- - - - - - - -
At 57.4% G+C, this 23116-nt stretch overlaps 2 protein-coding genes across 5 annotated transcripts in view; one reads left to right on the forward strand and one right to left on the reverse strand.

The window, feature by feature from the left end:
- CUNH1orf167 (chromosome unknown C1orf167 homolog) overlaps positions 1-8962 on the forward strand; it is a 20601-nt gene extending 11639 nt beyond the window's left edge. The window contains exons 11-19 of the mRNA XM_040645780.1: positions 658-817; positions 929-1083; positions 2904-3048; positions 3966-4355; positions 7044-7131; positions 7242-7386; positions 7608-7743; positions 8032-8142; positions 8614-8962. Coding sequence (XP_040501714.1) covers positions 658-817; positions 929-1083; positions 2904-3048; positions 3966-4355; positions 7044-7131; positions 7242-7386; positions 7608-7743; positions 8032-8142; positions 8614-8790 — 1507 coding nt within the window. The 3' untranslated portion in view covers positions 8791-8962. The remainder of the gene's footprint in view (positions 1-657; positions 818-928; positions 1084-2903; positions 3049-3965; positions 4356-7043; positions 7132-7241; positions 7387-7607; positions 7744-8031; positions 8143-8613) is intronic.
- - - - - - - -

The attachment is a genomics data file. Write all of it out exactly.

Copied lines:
At 57.4% G+C, this 23116-nt stretch overlaps 2 protein-coding genes across 5 annotated transcripts in view; one reads left to right on the forward strand and one right to left on the reverse strand.

The window, feature by feature from the left end:
- CUNH1orf167 (chromosome unknown C1orf167 homolog) overlaps positions 1-8962 on the forward strand; it is a 20601-nt gene extending 11639 nt beyond the window's left edge. The window contains exons 11-19 of the mRNA XM_040645780.1: positions 658-817; positions 929-1083; positions 2904-3048; positions 3966-4355; positions 7044-7131; positions 7242-7386; positions 7608-7743; positions 8032-8142; positions 8614-8962. Coding sequence (XP_040501714.1) covers positions 658-817; positions 929-1083; positions 2904-3048; positions 3966-4355; positions 7044-7131; positions 7242-7386; positions 7608-7743; positions 8032-8142; positions 8614-8790 — 1507 coding nt within the window. The 3' untranslated portion in view covers positions 8791-8962. The remainder of the gene's footprint in view (positions 1-657; positions 818-928; positions 1084-2903; positions 3049-3965; positions 4356-7043; positions 7132-7241; positions 7387-7607; positions 7744-8031; positions 8143-8613) is intronic.